This blog series focuses on presenting complex DevOps projects as simple and approachable via plain language and lots of pictures. You can do it.
GitHub, the ever-present cloud code storage tool, entered the CI/CD market in mid-2019. Their killer feature is that your code is probably already stored in GitHub, so why not have them manage automatic actions natively, rather than relying on other more complex methods like webhooks, or web scraping?
It’s not a terrible argument at all. Almost everyone in IT has heard of GitHub, and most have used it. It is extremely friendly to open source projects, and that friendliness continues with GitHub Actions — they are free to open source repositories.
Which is not to say that it’s expensive for private repos. Pricing is based around how many minutes are consumed per month, with a generous amount of minutes provided for free to hook new users, then a simple per-minute charged based on the instance type. And, as with other cloud CI/CD providers, the self-hosted option (where you spin up your own builder host) is 100% free.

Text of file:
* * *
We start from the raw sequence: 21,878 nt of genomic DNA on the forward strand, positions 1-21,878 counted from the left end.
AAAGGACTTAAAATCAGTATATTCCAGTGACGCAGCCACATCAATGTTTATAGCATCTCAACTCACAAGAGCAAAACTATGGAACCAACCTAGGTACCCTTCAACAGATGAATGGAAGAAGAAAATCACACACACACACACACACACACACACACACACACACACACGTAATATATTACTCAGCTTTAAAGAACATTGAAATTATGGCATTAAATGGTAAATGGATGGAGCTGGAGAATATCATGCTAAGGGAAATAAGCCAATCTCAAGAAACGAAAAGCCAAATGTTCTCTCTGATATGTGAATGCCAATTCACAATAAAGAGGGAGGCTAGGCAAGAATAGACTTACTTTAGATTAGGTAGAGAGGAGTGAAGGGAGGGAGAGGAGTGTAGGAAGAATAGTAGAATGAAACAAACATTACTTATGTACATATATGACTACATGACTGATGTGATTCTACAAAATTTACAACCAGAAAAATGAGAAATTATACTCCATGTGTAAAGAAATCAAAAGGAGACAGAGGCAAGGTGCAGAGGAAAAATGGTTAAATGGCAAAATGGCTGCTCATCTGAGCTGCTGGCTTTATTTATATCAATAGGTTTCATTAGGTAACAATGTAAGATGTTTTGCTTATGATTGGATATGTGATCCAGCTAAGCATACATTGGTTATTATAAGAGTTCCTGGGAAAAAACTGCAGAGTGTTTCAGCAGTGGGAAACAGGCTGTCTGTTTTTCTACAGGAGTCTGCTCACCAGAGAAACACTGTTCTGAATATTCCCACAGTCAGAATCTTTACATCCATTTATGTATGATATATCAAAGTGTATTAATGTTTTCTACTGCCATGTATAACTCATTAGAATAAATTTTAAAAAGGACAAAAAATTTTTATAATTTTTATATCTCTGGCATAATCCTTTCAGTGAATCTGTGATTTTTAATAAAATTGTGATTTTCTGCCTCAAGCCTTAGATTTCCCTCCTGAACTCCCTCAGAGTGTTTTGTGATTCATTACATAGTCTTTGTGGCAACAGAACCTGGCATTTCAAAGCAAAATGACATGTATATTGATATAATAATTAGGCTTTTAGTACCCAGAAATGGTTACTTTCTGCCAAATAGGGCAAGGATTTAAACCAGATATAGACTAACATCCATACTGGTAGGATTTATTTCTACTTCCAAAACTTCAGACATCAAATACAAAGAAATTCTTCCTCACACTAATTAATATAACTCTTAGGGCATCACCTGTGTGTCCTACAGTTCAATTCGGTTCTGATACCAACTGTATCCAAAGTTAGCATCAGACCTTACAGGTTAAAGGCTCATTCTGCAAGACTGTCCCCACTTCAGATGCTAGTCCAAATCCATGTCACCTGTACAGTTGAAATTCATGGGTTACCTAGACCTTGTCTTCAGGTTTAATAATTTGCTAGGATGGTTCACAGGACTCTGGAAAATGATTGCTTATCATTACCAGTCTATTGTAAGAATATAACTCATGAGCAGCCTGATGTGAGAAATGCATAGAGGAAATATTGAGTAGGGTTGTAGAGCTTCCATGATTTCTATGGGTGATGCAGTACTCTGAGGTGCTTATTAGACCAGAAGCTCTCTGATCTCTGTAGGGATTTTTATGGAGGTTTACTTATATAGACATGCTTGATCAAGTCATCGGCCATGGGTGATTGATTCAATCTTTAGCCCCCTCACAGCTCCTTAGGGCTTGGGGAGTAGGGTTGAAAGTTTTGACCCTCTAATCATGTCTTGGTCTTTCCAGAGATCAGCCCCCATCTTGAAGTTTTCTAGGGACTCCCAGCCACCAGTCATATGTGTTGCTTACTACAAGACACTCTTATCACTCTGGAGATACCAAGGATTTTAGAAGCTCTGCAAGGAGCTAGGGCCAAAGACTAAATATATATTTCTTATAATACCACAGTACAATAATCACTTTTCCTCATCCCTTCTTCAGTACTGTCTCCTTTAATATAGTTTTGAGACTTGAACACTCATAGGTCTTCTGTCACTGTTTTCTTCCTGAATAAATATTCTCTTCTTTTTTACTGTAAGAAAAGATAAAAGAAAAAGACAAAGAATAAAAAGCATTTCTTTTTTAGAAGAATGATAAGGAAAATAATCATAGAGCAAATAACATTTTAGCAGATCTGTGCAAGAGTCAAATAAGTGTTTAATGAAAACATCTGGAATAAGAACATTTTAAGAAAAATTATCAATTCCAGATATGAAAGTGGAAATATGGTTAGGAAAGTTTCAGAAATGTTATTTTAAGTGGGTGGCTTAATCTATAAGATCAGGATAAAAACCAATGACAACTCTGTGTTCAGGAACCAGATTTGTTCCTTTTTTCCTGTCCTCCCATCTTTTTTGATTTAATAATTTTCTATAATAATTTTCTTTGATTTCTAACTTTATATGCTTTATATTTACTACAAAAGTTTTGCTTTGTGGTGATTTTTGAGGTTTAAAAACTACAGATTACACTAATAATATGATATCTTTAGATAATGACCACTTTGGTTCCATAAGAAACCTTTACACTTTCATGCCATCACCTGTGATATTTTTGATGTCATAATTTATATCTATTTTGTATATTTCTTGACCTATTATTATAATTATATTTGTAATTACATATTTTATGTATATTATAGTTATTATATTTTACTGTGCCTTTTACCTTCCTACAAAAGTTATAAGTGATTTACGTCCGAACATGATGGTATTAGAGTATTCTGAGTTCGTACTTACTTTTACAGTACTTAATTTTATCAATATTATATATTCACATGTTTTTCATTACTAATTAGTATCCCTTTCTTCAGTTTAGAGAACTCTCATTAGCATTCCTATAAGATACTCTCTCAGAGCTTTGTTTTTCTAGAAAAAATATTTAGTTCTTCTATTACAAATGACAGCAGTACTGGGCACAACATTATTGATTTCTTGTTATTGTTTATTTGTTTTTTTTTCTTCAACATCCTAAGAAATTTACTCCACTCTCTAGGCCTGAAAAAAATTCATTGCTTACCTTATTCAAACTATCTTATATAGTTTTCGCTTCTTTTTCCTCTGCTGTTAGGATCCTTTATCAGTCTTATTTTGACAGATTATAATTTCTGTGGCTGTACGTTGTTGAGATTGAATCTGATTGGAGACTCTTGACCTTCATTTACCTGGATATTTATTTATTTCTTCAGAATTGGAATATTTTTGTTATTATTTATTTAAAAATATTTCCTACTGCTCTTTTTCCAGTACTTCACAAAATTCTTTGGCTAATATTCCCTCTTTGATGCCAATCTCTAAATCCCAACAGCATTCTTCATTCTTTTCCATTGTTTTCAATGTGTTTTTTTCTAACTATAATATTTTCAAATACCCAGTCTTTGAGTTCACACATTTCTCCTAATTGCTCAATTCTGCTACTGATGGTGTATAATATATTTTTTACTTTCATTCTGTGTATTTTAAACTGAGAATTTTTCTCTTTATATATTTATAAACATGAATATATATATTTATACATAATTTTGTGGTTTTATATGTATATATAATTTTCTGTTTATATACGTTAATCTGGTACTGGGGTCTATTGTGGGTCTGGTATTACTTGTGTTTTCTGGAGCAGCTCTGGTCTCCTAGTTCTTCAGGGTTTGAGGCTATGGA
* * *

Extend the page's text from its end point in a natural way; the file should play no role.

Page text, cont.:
In this blog we will:
- Create an IAM user in AWS with do-anything permissions
- Bootstrap AWS with an S3 bucket (for terraform storage) and a DynamoDB table for terraform state locking
- Set up a new GitHub repository
- Store the IAM key and secret key as encrypted keys in GitHub for Actions to consume
- Create some GitHub actions that execute automatic terraform plan when code is committed to our repository
Let’s get started. You can do this.
IAM User + S3 Bucket/DynamoDB Table Bootstrap
As we talk through the different CI/CD platforms, a frequent need is to bootstrap Terraform, running from the CI/CD, into AWS. It needs permissions (IAM user), a place to store the state file (S3 bucket), and a table to track state locking to prevent change collision (DynamoDB).